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Go for a Greenhouse: How to Create a Nursery for Seedlings at Home

Building a greenhouse is going to protect your plants from the elements, lengthen your growing season, and keep unwanted critters away from your produce. Here is a quick look at some of the variables that you will need to consider before you get started on this project.


Choosing the Right Size

The total size of your greenhouse is going to depend on a few different factors including the size of your yard, how much time you can devote to gardening, and your overall budget. Most hobby greenhouses are no more than a few feet across, and you can easily set up shelves and plant hangers to create more space. If you only plan on growing a few dozen plants, then a smaller hobby greenhouse will most likely be adequate.

Finding an Ideal Location

In order to maximize the amount of sunlight that hits your greenhouse, you should keep it away from large obstructions such as trees and fences. You will also need to have the greenhouse oriented toward the south so that it gets plenty of solar exposure. As for the location, there should be access to water and some type of drainage system. To make your daily gardening chores easier, you might also want to build the greenhouse within a few yards of your home.

Kits VS DIY Greenhouses

Many different companies are now selling all types of greenhouse kits, and buying a kit is going to be a great option if you want to save yourself some time. While you will still have to figure out the underpinning for your greenhouse construction project, one of those kits should contain all of the other supplies that you are going to need. DIY greenhouses take longer to construct, especially when it comes to underpinning. However, you are going to have much more flexibility regarding the size, shape, and overall design of the structure.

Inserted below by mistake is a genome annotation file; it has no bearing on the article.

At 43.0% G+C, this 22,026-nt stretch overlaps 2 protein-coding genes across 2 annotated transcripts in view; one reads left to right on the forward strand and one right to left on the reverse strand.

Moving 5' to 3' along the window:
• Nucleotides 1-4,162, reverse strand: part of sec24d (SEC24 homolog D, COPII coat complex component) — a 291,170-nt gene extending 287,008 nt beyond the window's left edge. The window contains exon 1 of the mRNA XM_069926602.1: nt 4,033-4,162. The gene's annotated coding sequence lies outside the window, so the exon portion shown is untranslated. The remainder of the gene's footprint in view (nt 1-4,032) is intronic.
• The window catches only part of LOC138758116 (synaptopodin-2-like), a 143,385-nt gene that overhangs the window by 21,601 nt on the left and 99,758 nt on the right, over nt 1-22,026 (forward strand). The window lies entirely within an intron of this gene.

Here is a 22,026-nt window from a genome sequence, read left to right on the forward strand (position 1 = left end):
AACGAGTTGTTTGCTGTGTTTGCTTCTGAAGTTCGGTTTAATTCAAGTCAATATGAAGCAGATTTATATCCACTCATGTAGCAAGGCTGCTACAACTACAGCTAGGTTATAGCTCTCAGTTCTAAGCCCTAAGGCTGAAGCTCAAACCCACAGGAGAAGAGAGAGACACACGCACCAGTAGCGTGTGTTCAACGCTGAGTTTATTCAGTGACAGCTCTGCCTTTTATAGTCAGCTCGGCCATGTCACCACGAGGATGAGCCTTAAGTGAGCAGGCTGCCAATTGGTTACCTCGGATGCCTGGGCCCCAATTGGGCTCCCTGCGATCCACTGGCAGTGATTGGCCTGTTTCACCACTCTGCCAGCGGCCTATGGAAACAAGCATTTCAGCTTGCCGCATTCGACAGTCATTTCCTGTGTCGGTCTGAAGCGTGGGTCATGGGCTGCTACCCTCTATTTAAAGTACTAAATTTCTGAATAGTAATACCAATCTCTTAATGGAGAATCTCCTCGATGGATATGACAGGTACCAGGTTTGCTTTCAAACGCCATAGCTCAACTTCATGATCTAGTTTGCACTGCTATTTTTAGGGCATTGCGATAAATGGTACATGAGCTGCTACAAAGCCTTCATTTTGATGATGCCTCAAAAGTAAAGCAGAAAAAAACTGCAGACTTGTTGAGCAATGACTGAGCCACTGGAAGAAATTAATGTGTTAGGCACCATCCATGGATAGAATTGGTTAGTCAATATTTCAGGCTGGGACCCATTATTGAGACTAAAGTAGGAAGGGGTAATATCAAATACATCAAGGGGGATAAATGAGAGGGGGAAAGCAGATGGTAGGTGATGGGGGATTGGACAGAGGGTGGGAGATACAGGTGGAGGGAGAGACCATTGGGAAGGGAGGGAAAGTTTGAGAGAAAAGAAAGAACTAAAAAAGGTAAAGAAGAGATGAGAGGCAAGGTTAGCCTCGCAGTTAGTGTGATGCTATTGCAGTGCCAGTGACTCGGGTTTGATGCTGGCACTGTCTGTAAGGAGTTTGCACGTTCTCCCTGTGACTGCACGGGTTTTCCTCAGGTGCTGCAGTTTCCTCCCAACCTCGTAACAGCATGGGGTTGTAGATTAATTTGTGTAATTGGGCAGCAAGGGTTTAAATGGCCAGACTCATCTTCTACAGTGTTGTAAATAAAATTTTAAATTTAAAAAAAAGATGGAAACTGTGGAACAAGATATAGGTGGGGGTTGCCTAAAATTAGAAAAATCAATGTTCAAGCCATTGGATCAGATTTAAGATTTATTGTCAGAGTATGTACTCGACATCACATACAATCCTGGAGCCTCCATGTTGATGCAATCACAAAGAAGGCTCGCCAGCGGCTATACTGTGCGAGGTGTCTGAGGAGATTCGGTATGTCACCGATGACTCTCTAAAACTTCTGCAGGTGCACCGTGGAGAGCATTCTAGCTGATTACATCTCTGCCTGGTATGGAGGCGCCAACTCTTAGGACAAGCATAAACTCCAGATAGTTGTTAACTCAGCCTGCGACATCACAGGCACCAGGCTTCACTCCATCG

A Look at Venting

Your seedlings could die from rot and diseases in a matter of days if your greenhouse doesn’t have some type of ventilation system. Some manufacturers offer advanced ventilation fans with multiple humidity sensors, but those systems aren’t always necessary. As long as you have a hygrometer and some windows that can be opened up, you should easily be able to control the humidity levels.

Before you break ground on this project, you must take a look at local building codes to see if you need any permits. While most temporary greenhouses don’t require permits, you might need to file some paperwork with the city if your greenhouse is connected to your home or has any utility lines running to it.


Author Bio: Anita Ginsburg is a freelance writer from Denver, CO. She studied at Colorado State University, and now writes articles about health, business, family and finance. A mother of two, she enjoys traveling with her family whenever she isn’t writing. You can follow her on Twitter @anitaginsburg.



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